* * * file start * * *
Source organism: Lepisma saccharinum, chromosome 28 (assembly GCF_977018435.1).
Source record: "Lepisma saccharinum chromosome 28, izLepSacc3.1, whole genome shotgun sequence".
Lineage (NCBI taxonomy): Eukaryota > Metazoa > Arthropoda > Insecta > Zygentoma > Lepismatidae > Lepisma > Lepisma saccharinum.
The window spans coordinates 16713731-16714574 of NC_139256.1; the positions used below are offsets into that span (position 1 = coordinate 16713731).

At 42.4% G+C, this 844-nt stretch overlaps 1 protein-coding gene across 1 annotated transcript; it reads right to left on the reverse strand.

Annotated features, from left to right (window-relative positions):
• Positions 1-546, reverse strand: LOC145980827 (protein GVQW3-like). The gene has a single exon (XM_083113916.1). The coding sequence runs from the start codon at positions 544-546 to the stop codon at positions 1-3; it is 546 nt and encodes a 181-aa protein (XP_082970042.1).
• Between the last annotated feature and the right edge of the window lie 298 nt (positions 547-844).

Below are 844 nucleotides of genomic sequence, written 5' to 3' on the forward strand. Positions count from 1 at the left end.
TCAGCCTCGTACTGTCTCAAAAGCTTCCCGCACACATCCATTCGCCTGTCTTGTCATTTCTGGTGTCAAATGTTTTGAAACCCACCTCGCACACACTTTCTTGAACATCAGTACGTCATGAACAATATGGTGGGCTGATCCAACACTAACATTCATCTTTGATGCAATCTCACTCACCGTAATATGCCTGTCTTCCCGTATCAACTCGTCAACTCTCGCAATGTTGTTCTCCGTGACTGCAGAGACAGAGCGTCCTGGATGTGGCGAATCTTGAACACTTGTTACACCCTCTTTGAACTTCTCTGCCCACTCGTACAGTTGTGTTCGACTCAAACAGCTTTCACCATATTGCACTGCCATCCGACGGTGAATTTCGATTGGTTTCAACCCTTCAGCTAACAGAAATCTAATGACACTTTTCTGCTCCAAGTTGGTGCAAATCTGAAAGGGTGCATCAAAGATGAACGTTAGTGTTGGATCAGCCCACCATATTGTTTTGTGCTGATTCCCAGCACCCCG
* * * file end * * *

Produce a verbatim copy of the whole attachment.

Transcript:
Source organism: Lepisma saccharinum, chromosome 28 (assembly GCF_977018435.1).
Source record: "Lepisma saccharinum chromosome 28, izLepSacc3.1, whole genome shotgun sequence".
Lineage (NCBI taxonomy): Eukaryota > Metazoa > Arthropoda > Insecta > Zygentoma > Lepismatidae > Lepisma > Lepisma saccharinum.
The window spans coordinates 16713731-16714574 of NC_139256.1; the positions used below are offsets into that span (position 1 = coordinate 16713731).

At 42.4% G+C, this 844-nt stretch overlaps 1 protein-coding gene across 1 annotated transcript; it reads right to left on the reverse strand.

Annotated features, from left to right (window-relative positions):
• Positions 1-546, reverse strand: LOC145980827 (protein GVQW3-like). The gene has a single exon (XM_083113916.1). The coding sequence runs from the start codon at positions 544-546 to the stop codon at positions 1-3; it is 546 nt and encodes a 181-aa protein (XP_082970042.1).
• Between the last annotated feature and the right edge of the window lie 298 nt (positions 547-844).

Below are 844 nucleotides of genomic sequence, written 5' to 3' on the forward strand. Positions count from 1 at the left end.
TCAGCCTCGTACTGTCTCAAAAGCTTCCCGCACACATCCATTCGCCTGTCTTGTCATTTCTGGTGTCAAATGTTTTGAAACCCACCTCGCACACACTTTCTTGAACATCAGTACGTCATGAACAATATGGTGGGCTGATCCAACACTAACATTCATCTTTGATGCAATCTCACTCACCGTAATATGCCTGTCTTCCCGTATCAACTCGTCAACTCTCGCAATGTTGTTCTCCGTGACTGCAGAGACAGAGCGTCCTGGATGTGGCGAATCTTGAACACTTGTTACACCCTCTTTGAACTTCTCTGCCCACTCGTACAGTTGTGTTCGACTCAAACAGCTTTCACCATATTGCACTGCCATCCGACGGTGAATTTCGATTGGTTTCAACCCTTCAGCTAACAGAAATCTAATGACACTTTTCTGCTCCAAGTTGGTGCAAATCTGAAAGGGTGCATCAAAGATGAACGTTAGTGTTGGATCAGCCCACCATATTGTTTTGTGCTGATTCCCAGCACCCCG